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Alam's Own House by Dibyendu Palit: The concept of 'home'

Alam's Own House by Dibyendu Palit: The concept of 'home'

Alam's Own House by Dibyendu Palit: The concept of 'home'

Q. Comment on the concept of "home" in Dibyendu Palit's story, "Alam's Own House”.

Answer: The concept of "home" in Dibyendu Palit's story, "Alam's Own House," is complex and multifaceted. The story is set in the aftermath of the Partition of India, when millions of people were displaced from their homes. Alam, the protagonist, is one of these people. He was born in Calcutta, but his family moved to Dhaka after the Partition. Alam never really felt at home in Dhaka, and he always longed to return to Calcutta.

The story explores the theme of nostalgia, the longing for a past that can never be fully recaptured. Alam's memories of his childhood home are filled with nostalgia, and he often finds himself daydreaming about the way things used to be. However, the story also suggests that nostalgia can be a dangerous thing, as it can prevent us from fully living in the present.

While going through the story, the readers find the idea of home as a state of mind, a feeling of belonging and connection. For Alam, this sense of home is embodied in Raka, the woman he loves. Raka is from Calcutta, and Alam feels a strong connection to her and to her city. When he visits Calcutta, he feels a sense of peace and belonging that he never feels in Dhaka.

Read also: Alam’s Own House by Dibyendu Palit | A memoir of nostalgia. 

However, when Alam returns to Calcutta, he is disappointed to find that his old home has been significantly changed. The house has been divided into two apartments, and the kathchanpa tree that he used to climb as a child has been cut down. Alam also learns that his childhood sweetheart, Raka, has married someone else.

Alam's experience of home is shaped by his memories of the past, his hopes for the future, and his present reality. The house in Calcutta is no longer the same, but it still holds a special place in Alam's heart. It is a reminder of his childhood, his family, and his first love.

Read also: Mahesh by Sarat Chandra Chattopadhyay | S.A.Q. (5 Marks) 

The story also explores the different ways that people experience home. For Alam, home is a physical place, but it is also a state of mind. He feels at home when he is surrounded by people who love him and who share his memories. For Raka, home is a more abstract concept. She feels at home when she is with Alam, regardless of where they are.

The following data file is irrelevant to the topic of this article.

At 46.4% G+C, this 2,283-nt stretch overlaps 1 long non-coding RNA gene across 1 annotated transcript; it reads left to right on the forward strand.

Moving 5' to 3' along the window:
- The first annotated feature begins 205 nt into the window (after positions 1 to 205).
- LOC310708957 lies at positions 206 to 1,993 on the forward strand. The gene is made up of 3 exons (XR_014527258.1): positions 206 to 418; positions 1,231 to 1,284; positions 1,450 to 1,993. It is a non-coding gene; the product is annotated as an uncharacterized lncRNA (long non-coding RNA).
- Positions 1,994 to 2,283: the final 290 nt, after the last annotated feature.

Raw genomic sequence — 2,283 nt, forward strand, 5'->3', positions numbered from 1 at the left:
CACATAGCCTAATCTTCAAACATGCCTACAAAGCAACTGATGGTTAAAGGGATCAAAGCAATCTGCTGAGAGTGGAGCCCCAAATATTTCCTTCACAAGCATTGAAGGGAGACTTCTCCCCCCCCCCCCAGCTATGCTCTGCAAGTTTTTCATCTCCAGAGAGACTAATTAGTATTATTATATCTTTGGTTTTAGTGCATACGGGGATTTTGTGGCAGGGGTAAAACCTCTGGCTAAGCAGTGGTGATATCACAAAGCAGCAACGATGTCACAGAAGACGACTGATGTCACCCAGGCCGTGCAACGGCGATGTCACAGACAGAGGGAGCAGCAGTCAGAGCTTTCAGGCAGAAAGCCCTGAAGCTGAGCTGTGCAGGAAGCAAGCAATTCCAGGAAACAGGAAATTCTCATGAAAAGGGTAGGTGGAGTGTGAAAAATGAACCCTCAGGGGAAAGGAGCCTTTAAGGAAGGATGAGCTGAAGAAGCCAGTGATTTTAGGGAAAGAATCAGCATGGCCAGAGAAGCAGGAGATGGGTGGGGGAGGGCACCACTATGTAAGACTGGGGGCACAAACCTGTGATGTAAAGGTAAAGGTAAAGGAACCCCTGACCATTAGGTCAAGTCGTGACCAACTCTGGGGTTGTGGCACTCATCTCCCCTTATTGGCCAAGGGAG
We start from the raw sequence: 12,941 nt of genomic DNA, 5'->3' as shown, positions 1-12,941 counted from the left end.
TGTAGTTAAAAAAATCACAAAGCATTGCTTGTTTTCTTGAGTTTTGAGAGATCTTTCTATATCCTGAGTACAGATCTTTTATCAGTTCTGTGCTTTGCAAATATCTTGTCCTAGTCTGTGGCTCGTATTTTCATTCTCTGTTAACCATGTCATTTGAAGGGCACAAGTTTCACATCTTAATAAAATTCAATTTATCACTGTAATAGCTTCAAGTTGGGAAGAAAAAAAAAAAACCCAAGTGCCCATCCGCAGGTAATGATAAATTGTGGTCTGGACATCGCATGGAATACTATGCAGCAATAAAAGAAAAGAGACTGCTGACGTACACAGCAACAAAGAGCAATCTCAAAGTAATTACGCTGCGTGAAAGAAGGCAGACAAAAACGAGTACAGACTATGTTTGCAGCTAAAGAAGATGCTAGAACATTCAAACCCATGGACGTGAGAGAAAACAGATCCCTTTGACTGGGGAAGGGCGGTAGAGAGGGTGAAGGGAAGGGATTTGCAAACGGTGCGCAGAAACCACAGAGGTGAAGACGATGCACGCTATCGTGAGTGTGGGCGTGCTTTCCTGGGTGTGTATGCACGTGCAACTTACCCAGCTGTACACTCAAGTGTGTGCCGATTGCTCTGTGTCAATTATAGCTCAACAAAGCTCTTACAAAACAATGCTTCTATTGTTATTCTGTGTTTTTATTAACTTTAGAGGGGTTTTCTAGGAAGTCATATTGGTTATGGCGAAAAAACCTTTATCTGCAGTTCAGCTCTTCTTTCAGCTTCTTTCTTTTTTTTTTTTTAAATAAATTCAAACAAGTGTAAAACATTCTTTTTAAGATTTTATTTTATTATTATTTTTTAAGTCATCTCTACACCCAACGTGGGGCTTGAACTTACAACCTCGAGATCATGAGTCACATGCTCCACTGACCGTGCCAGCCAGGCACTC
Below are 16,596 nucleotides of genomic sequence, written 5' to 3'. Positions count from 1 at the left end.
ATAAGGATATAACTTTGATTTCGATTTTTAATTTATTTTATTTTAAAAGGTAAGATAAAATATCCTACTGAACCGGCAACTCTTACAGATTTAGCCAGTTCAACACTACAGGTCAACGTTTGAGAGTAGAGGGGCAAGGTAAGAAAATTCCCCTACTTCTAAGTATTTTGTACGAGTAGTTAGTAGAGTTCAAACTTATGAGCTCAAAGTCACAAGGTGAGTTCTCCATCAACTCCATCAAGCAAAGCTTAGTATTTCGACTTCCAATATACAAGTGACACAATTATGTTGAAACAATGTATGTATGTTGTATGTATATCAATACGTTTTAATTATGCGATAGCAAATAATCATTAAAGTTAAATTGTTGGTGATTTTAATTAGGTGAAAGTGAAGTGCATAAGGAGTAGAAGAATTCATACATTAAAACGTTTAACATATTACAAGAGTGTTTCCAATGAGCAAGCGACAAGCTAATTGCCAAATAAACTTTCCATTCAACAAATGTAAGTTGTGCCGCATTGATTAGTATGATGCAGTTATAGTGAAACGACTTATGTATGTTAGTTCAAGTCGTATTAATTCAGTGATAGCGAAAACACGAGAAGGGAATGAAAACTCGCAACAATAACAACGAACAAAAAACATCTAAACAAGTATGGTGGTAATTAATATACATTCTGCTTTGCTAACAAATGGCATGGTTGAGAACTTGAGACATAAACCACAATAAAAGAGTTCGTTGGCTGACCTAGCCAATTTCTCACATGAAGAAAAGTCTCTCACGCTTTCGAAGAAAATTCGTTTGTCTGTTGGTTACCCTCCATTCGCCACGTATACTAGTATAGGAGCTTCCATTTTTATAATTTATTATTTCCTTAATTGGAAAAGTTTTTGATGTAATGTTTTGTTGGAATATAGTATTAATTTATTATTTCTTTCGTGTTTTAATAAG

Ultimately, "Alam's Own House" is a story about the search for home. It is a story about loss, longing, and the power of memory. It is also a story about the importance of finding a place where we can feel loved, accepted, and connected.

Read also: Leda and the Swan | Questions and answers (5 Marks) 

The story ends with Alam leaving Calcutta and returning to Dhaka. He is still not sure where he belongs, but he knows that he will always cherish his memories of Calcutta. In the end, the story suggests that home is not just a physical place, but also a state of mind. It is a place where we feel loved, accepted, and connected. For Alam, this place is both the house in which he grew up and the city of Calcutta.

Thus, the concept of "home" in Dibyendu Palit's story "Alam's Own House" is complex and multifaceted. On the one hand, the story explores the physical reality of home, the house in which Alam grew up and where he had many happy memories. This house is a symbol of stability and security, a place where Alam felt loved and accepted. However, the house is also a reminder of the Partition of Bengal, which forced Alam's family to leave their home and move to Dhaka. This event had a profound impact on Alam, and he never fully felt at home in Dhaka.


Read also:

👉 Mahesh | Exploitations and Inequities prevalent in Indian society 

👉 Hind Swaraj | Gandhi’s concept of Civil Disobedience 

👉 Rabindranath Tagore’s novel, Gora| Evolution of Gora’s attitudes 

👉 Munshi Premchand’s The Shroud | as a tragic tale  

👉 Manto's 'Toba Tek Sing' | an instance of keeping the Legacy of Communal Harmony 

👉 Our Non-veg Cow by Mahasweta Devi | the whimsical and funny children stories of reality 

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